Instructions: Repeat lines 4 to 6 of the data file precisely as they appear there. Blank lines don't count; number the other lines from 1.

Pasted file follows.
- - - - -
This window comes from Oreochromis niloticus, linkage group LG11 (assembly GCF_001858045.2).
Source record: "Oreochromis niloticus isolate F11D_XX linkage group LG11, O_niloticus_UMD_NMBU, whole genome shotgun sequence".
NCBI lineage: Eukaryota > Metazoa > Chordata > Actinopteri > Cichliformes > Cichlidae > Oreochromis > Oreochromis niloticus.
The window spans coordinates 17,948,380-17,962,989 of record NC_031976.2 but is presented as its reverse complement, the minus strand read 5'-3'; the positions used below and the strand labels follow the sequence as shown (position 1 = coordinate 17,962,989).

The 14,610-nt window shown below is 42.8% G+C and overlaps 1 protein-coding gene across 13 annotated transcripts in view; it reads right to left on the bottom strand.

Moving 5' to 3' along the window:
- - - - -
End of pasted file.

The window spans coordinates 17,948,380-17,962,989 of record NC_031976.2 but is presented as its reverse complement, the minus strand read 5'-3'; the positions used below and the strand labels follow the sequence as shown (position 1 = coordinate 17,962,989).

The 14,610-nt window shown below is 42.8% G+C and overlaps 1 protein-coding gene across 13 annotated transcripts in view; it reads right to left on the bottom strand.

Moving 5' to 3' along the window: